So, uh, kind of a big series, huh?
Kind of. The Cubs are up one game at the moment, and a sweep in either direction could put them up five games, or put us up three games. That's a huge swing, though of course it's unlikely that either team will win all four games. Even a 3-1 advantage, though, could put the Cubs up by three or the Brewers up by one.
But, of course, it is July. The Brewers erased a six-game deficit in less than two weeks, and the first-place team on August 1st is only going to have a slim advantage going forward. At the All-Star break, there was a lot of talk about Milwaukee's easier schedule in the second half, and I think that sort of thing will make the difference--whichever team best beats up on the Pirates, Reds, and Padres will come out on top.
Now that I've got my two killjoy-statboy paragraphs out of the way, let's look at the matchups:
- Monday: Sabathia vs. Lilly
- Tuesday: Sheets vs. Zambrano
- Wednesday: Parra vs. Dempster
- Thursday: Bush vs. Harden
Despite the lame series loss this weekend, the Brewers are the hotter team coming in, having won 8 of the last 10, while the Cubs are 4-6 in that span. Since the break, the pitching has been the big story for the Crew, but all the right guys are swinging the bats, too. Weeks, Hardy, and Braun all have four-digit OPS's (Braun is *slugging* an even 1.000!), and Fielder chimes in at .933. With the exception of Hart's middling .807, the rest of the offense is just letting the top of the order do the work.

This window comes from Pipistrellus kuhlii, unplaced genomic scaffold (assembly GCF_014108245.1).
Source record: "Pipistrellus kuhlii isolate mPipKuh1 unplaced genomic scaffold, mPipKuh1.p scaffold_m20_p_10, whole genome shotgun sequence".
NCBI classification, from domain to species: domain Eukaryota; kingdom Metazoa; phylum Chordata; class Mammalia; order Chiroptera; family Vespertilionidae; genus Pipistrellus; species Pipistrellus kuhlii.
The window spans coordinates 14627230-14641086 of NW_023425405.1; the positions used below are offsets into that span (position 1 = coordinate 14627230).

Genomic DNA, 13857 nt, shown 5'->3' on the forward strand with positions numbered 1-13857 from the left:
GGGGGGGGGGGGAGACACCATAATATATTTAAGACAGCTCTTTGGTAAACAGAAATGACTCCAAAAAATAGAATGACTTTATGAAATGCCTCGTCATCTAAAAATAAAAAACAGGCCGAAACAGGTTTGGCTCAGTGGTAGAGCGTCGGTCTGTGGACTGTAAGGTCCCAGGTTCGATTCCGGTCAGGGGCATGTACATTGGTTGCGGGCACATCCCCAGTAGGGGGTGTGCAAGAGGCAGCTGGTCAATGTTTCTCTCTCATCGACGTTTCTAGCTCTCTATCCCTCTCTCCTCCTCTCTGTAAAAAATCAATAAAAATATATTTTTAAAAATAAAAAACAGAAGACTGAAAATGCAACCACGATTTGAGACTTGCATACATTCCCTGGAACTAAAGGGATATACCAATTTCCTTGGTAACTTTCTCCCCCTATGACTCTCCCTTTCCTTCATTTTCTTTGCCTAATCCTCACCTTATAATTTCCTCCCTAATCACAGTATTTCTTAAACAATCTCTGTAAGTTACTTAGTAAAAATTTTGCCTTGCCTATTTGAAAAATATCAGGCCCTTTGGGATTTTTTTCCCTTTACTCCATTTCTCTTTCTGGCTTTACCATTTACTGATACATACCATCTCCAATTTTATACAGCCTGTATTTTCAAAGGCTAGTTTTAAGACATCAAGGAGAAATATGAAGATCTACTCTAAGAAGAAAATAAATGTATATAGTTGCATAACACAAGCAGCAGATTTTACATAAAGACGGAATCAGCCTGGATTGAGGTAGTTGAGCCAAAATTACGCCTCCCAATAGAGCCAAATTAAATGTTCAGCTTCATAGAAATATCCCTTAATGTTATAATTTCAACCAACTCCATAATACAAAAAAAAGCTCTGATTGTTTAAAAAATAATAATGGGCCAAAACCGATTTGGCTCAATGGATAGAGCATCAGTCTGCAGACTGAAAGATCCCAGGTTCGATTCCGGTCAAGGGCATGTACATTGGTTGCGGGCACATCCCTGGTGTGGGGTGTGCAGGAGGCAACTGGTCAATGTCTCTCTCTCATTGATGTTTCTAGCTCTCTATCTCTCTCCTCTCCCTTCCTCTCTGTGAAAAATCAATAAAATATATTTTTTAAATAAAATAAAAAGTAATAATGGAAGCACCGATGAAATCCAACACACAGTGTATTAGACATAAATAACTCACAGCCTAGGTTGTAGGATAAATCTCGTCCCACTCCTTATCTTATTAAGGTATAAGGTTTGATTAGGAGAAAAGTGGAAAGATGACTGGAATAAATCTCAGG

The Cubs offense, however, is scuffling. Their first half OPS was .802 -- since the break, it's been .729. Of Aramis, Derrek Lee, Fukudome, Soto, and DeRosa, Fukudome has the highest OPS, at .701. (That's...Nationals-esque.) Some or all of those guys will bounce back, of course, but the big offensive stars of the second half have been...Reed Johnson and Mike Fontenot. What's remarkable is that, even after this rough 10-game stretch (*really* rough for DeRosa and Soto) the Cubs are above average on offense at every single position.
Thanks in large part to Dempster (1 ER in 14 IP!) and Harden (2 ER in 12 IP), the pitching staff has been excellent. It's the bullpen (and, let's face it, a bit of bad luck) that has let them down, as Wood is unavailable, Marmol is showing signs of wear, and Piniella isn't at his best when he has to improvise a few innings without his regular guys. (Few managers are, but most are better than Lou.)
Of course, the x-factor is Ray Durham. The Cubs may have moved quickly to answer the Sabathia acquisition, but have they done anything lately? Can you really expect to win the division without a versatile lefty bench bat to motivate a struggling starter?
Yeah, that's what I thought. Series goes to the Brewers, 3-1.